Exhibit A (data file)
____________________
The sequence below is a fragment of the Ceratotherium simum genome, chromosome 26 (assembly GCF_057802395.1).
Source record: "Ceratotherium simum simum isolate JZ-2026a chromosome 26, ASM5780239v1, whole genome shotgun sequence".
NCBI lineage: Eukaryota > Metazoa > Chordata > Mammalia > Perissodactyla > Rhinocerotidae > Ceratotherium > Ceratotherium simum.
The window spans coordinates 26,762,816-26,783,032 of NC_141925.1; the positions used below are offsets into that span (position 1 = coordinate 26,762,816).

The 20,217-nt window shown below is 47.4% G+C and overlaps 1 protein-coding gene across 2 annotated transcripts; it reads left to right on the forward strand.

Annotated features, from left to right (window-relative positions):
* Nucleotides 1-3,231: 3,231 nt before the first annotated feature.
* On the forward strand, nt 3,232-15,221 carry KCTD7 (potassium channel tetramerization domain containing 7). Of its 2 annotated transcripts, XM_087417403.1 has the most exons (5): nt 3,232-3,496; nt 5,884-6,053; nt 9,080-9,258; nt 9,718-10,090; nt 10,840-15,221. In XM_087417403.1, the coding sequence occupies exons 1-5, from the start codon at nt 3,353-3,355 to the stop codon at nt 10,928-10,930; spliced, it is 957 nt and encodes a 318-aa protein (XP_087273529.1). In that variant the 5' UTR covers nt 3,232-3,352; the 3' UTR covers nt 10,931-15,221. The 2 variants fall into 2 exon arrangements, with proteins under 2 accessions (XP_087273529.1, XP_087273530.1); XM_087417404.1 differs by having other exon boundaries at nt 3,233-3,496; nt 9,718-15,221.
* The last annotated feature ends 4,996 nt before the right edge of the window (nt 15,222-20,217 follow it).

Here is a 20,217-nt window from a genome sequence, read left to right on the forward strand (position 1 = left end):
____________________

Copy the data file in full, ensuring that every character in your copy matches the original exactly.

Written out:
The sequence below is a fragment of the Ceratotherium simum genome, chromosome 26 (assembly GCF_057802395.1).
Source record: "Ceratotherium simum simum isolate JZ-2026a chromosome 26, ASM5780239v1, whole genome shotgun sequence".
NCBI lineage: Eukaryota > Metazoa > Chordata > Mammalia > Perissodactyla > Rhinocerotidae > Ceratotherium > Ceratotherium simum.
The window spans coordinates 26,762,816-26,783,032 of NC_141925.1; the positions used below are offsets into that span (position 1 = coordinate 26,762,816).

The 20,217-nt window shown below is 47.4% G+C and overlaps 1 protein-coding gene across 2 annotated transcripts; it reads left to right on the forward strand.

Annotated features, from left to right (window-relative positions):
* Nucleotides 1-3,231: 3,231 nt before the first annotated feature.
* On the forward strand, nt 3,232-15,221 carry KCTD7 (potassium channel tetramerization domain containing 7). Of its 2 annotated transcripts, XM_087417403.1 has the most exons (5): nt 3,232-3,496; nt 5,884-6,053; nt 9,080-9,258; nt 9,718-10,090; nt 10,840-15,221. In XM_087417403.1, the coding sequence occupies exons 1-5, from the start codon at nt 3,353-3,355 to the stop codon at nt 10,928-10,930; spliced, it is 957 nt and encodes a 318-aa protein (XP_087273529.1). In that variant the 5' UTR covers nt 3,232-3,352; the 3' UTR covers nt 10,931-15,221. The 2 variants fall into 2 exon arrangements, with proteins under 2 accessions (XP_087273529.1, XP_087273530.1); XM_087417404.1 differs by having other exon boundaries at nt 3,233-3,496; nt 9,718-15,221.
* The last annotated feature ends 4,996 nt before the right edge of the window (nt 15,222-20,217 follow it).

Here is a 20,217-nt window from a genome sequence, read left to right on the forward strand (position 1 = left end):